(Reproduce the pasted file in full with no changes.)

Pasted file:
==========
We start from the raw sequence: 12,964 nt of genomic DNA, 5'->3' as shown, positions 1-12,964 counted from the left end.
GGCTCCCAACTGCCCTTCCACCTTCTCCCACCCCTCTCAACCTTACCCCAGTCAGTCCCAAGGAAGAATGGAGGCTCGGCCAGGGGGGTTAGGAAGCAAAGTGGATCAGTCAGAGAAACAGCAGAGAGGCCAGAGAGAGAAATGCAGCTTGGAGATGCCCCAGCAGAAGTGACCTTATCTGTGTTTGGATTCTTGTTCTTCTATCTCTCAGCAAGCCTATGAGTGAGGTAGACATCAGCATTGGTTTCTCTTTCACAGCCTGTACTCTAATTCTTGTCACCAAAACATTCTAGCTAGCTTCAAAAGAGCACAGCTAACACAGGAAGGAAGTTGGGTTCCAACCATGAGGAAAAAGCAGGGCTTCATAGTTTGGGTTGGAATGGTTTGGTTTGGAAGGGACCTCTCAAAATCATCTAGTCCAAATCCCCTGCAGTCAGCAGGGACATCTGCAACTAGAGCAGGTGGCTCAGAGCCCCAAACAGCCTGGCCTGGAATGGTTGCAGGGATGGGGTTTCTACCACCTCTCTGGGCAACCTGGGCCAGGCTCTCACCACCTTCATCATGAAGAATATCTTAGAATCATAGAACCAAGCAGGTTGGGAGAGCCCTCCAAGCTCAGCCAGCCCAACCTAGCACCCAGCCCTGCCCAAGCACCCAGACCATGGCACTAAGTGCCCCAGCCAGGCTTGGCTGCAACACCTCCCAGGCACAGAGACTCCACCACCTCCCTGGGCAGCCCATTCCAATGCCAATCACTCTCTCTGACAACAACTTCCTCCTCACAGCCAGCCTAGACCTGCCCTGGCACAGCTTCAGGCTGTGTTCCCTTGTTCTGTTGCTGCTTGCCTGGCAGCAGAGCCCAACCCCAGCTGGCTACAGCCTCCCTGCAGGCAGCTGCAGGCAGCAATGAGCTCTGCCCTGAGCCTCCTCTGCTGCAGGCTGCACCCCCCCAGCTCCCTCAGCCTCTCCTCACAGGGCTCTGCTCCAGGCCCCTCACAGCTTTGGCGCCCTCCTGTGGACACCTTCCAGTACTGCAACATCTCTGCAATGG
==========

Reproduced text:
We start from the raw sequence: 12,964 nt of genomic DNA, 5'->3' as shown, positions 1-12,964 counted from the left end.
GGCTCCCAACTGCCCTTCCACCTTCTCCCACCCCTCTCAACCTTACCCCAGTCAGTCCCAAGGAAGAATGGAGGCTCGGCCAGGGGGGTTAGGAAGCAAAGTGGATCAGTCAGAGAAACAGCAGAGAGGCCAGAGAGAGAAATGCAGCTTGGAGATGCCCCAGCAGAAGTGACCTTATCTGTGTTTGGATTCTTGTTCTTCTATCTCTCAGCAAGCCTATGAGTGAGGTAGACATCAGCATTGGTTTCTCTTTCACAGCCTGTACTCTAATTCTTGTCACCAAAACATTCTAGCTAGCTTCAAAAGAGCACAGCTAACACAGGAAGGAAGTTGGGTTCCAACCATGAGGAAAAAGCAGGGCTTCATAGTTTGGGTTGGAATGGTTTGGTTTGGAAGGGACCTCTCAAAATCATCTAGTCCAAATCCCCTGCAGTCAGCAGGGACATCTGCAACTAGAGCAGGTGGCTCAGAGCCCCAAACAGCCTGGCCTGGAATGGTTGCAGGGATGGGGTTTCTACCACCTCTCTGGGCAACCTGGGCCAGGCTCTCACCACCTTCATCATGAAGAATATCTTAGAATCATAGAACCAAGCAGGTTGGGAGAGCCCTCCAAGCTCAGCCAGCCCAACCTAGCACCCAGCCCTGCCCAAGCACCCAGACCATGGCACTAAGTGCCCCAGCCAGGCTTGGCTGCAACACCTCCCAGGCACAGAGACTCCACCACCTCCCTGGGCAGCCCATTCCAATGCCAATCACTCTCTCTGACAACAACTTCCTCCTCACAGCCAGCCTAGACCTGCCCTGGCACAGCTTCAGGCTGTGTTCCCTTGTTCTGTTGCTGCTTGCCTGGCAGCAGAGCCCAACCCCAGCTGGCTACAGCCTCCCTGCAGGCAGCTGCAGGCAGCAATGAGCTCTGCCCTGAGCCTCCTCTGCTGCAGGCTGCACCCCCCCAGCTCCCTCAGCCTCTCCTCACAGGGCTCTGCTCCAGGCCCCTCACAGCTTTGGCGCCCTCCTGTGGACACCTTCCAGTACTGCAACATCTCTGCAATGG